If you have ever been to Walt Disney World, you have probably been delighted by the parades that march down the Main Street USA in the Magic Kingdom or wind around the streets of Disney’s Animal Kingdom. The parades are a joy to watch, but they are also a marvel of technology. While the technology is well hidden behind the scenes, it is critical to the magical form of entertainment that Disney does like no other – a Disney parade.
Music Helps Make The Parade
One of the most impactful aspects of a Disney parade is the music. It seems to come from every direction. And while many people do not realize it at a conscious level, the music changes as the parade moves down the street. If you are watching the Main Street Electrical Parade and you see a circus calliope, you also hear circus organ music. In the same way, if you see a parade of that represents scenes from The Little Mermaid, you will hear the sounds of bubbles in the Calypso music that makes up the trademark sound of that classic film.
All of this coordination seems to happen seamlessly. It works so well, you don’t even realize that it is happening. You simply enjoy the overall immersive experience that is created. But the timing, the technology, and the coordination that makes all of this happen is technically very complicated. It’s one of the reasons why Disney employees so many engineers of so many different kinds.
Don Dorsey’s Role In Parade Technology
One of the advancements Disney made in the timing of music to parade actions started with a consulting relationship that Don Dorsey had with the Disney Company way back in 1975. Don was hired by Disney to create the musical soundtrack for a new parade that celebrated America’s bicentennial called “American On Parade.” Don was unique in the music industry and that he was a pioneer in combining that sounds of music synthesizers (which were quite new at that time) with traditional musical instruments. After Don created a musical soundtrack for the parade, he continued his work in figuring out how to integrate the specific timing of the music with the various moving elements of a parade.
America On Parade had a 7 minute audio pre-show introduction. The idea was that as soon as the introduction ended, the parade floats should be arriving in front of guests. This was difficult to achieve because Disney had seven different audio zones for the floats. The introduction for the guests at the beginning of the parade route had to be played at a different time than the introduction for the guests at the end of the parade route. Otherwise, for the guests at the end of the parade route, there would be an introduction followed by a long period of nothing happening while the parade units made their way down the route.
For many months in the mid-seventies you could find Don standing on top of Disney buildings studying how the floats moved and providing directions to technicians who manually managed the music.
Main Street Electrical Parade 2.0
Disney was so pleased with don’s work on “America on Parade” that they hired him to rework the very popular of Main Street Electrical Parade. Don was made the Music Director and developed the new soundtrack for the parade. It was a tremendous showcase for Don’s groundbreaking work in synthesized music.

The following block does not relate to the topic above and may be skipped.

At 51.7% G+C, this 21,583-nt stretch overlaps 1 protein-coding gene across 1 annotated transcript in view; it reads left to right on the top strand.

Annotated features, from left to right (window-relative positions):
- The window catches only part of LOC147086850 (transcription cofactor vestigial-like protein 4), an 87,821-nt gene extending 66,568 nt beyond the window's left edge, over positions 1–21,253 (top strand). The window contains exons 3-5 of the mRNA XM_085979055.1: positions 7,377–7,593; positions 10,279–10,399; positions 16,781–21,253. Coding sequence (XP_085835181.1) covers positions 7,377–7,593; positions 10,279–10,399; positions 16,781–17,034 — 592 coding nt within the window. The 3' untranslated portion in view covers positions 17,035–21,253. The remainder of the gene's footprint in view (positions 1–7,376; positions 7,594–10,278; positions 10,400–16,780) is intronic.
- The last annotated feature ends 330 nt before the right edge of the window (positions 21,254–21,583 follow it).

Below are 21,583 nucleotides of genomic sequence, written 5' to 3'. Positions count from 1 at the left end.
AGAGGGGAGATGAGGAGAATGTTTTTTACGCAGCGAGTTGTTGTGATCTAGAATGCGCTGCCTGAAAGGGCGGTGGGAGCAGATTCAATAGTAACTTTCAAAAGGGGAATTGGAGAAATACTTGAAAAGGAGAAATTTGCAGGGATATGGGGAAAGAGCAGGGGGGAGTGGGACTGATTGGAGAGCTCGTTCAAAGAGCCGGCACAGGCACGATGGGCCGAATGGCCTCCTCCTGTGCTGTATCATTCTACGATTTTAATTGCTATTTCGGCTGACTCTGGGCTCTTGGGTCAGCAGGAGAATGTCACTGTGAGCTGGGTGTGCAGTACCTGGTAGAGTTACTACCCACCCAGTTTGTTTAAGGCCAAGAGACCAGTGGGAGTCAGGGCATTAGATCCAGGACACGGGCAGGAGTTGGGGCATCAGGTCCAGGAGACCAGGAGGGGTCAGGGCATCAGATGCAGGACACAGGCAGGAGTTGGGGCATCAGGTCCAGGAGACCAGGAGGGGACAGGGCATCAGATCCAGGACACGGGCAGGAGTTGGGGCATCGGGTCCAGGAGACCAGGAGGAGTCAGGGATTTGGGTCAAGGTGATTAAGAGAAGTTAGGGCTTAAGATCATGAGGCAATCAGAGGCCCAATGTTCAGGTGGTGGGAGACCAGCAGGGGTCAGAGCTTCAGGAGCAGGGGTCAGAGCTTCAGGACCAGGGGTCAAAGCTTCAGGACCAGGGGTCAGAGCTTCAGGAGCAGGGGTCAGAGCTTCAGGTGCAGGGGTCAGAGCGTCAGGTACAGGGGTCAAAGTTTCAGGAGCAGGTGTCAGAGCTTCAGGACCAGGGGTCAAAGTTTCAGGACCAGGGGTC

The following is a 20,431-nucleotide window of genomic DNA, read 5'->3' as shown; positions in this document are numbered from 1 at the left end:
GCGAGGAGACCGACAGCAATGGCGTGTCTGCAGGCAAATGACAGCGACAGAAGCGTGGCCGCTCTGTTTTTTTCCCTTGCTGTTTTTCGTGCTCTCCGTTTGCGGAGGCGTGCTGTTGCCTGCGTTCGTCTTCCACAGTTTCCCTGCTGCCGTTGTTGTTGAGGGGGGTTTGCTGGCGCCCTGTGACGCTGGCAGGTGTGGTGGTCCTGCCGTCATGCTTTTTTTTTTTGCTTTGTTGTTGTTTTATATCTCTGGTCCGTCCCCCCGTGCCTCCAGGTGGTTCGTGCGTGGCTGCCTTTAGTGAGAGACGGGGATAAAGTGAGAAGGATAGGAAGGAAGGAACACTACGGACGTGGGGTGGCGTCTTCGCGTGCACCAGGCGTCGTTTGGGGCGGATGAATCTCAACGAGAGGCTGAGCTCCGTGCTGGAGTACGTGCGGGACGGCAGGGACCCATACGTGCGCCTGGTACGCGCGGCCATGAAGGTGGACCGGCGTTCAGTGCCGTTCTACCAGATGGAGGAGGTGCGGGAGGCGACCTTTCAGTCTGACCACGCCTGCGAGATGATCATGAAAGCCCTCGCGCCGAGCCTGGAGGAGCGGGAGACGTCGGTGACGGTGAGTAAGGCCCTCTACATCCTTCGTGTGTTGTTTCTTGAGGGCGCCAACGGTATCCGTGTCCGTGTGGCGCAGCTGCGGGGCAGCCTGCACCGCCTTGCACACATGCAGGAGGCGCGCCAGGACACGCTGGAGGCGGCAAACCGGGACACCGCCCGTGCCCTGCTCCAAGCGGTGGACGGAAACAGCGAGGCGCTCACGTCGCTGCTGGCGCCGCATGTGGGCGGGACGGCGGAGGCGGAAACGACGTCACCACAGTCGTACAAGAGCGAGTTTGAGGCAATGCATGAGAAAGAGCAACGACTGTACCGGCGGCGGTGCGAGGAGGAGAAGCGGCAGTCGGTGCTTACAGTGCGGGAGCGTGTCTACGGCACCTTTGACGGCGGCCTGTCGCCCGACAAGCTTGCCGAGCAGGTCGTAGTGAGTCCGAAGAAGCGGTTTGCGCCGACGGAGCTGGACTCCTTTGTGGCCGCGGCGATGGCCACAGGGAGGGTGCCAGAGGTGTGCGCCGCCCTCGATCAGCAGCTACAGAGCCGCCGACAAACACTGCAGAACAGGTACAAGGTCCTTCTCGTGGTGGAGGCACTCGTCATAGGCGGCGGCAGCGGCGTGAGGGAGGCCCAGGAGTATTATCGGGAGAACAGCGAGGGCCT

Don also wanted to do something new in the staging of the parade. With the original parade, you heard an introduction played and then heard a “fade in” of the continuing parade music. Don wanted something more dramatic. To make things more exciting, Don designed a fanfare that transitioned directly into the ongoing parade music without a break. He also designed a “lights out” on cue with the music. This had to happen in each parade zone, so that parade viewers would have the lights “go out” in their area followed very shortly by the first parade floats coming by. For example, when the parade starts in Frontierland, the light go out there and the first parade units start to move by. But those same first parade floats won’t make it to Main Street USA for several more minutes. So the lights need to stay on in Main Street until just the right time.
All of this required careful synchronization so that the audio components melded together seamlessly, and coordinated with lighting and the movement of the parade floats. The effect, called an “opening window”, worked so well that he has been used in nearly every Disney parade since its introduction.
Mickey Track Automates Parade Management
All of this leads to a terrific idea: why not automate this process with a computerized system that would perfectly coordinate the music and the parade floats? From this idea was born “Mickey Track” which is a computerized system that Don designed. It was first implemented in 1980 (Source).
Over the years the parade control system has been improved. It now includes all-digital audio and computer systems that make smart decisions about how to manage the parade. It uses sensors embedded in the street to track the movement of the floats, and controls the sound played by 200 different speakers in the buildings around the park.
“Mickey Track”, also known as DECS, it is now the company standard for the technical management of parades throughout all Disney Parks around the world. Don continues his consulting career with organizations ranging from Disney to Universal, from Sea World to Suzuki (Source).
If you enjoy the music, the technology, and the artistry that are presently flawlessly day after day in Disney parades, you can thank Don Dorsey – and Mickey Track.